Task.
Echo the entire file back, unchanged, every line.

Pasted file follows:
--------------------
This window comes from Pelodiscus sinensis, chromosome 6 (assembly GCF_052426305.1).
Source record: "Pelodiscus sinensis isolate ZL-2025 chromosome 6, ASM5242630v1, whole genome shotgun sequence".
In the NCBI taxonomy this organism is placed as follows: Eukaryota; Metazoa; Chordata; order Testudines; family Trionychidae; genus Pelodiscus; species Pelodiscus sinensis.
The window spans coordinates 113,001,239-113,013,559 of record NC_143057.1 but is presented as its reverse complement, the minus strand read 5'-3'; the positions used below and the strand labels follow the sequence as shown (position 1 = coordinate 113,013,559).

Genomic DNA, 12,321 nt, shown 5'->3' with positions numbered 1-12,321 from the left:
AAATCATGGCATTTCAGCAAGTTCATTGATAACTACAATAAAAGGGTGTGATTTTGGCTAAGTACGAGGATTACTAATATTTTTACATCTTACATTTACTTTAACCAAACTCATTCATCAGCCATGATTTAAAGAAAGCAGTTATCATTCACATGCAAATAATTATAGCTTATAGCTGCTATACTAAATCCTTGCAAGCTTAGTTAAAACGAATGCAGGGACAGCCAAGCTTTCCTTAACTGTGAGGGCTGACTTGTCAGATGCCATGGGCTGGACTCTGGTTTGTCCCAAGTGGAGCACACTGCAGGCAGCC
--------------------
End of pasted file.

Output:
This window comes from Pelodiscus sinensis, chromosome 6 (assembly GCF_052426305.1).
Source record: "Pelodiscus sinensis isolate ZL-2025 chromosome 6, ASM5242630v1, whole genome shotgun sequence".
In the NCBI taxonomy this organism is placed as follows: Eukaryota; Metazoa; Chordata; order Testudines; family Trionychidae; genus Pelodiscus; species Pelodiscus sinensis.
The window spans coordinates 113,001,239-113,013,559 of record NC_143057.1 but is presented as its reverse complement, the minus strand read 5'-3'; the positions used below and the strand labels follow the sequence as shown (position 1 = coordinate 113,013,559).

Genomic DNA, 12,321 nt, shown 5'->3' with positions numbered 1-12,321 from the left:
AAATCATGGCATTTCAGCAAGTTCATTGATAACTACAATAAAAGGGTGTGATTTTGGCTAAGTACGAGGATTACTAATATTTTTACATCTTACATTTACTTTAACCAAACTCATTCATCAGCCATGATTTAAAGAAAGCAGTTATCATTCACATGCAAATAATTATAGCTTATAGCTGCTATACTAAATCCTTGCAAGCTTAGTTAAAACGAATGCAGGGACAGCCAAGCTTTCCTTAACTGTGAGGGCTGACTTGTCAGATGCCATGGGCTGGACTCTGGTTTGTCCCAAGTGGAGCACACTGCAGGCAGCC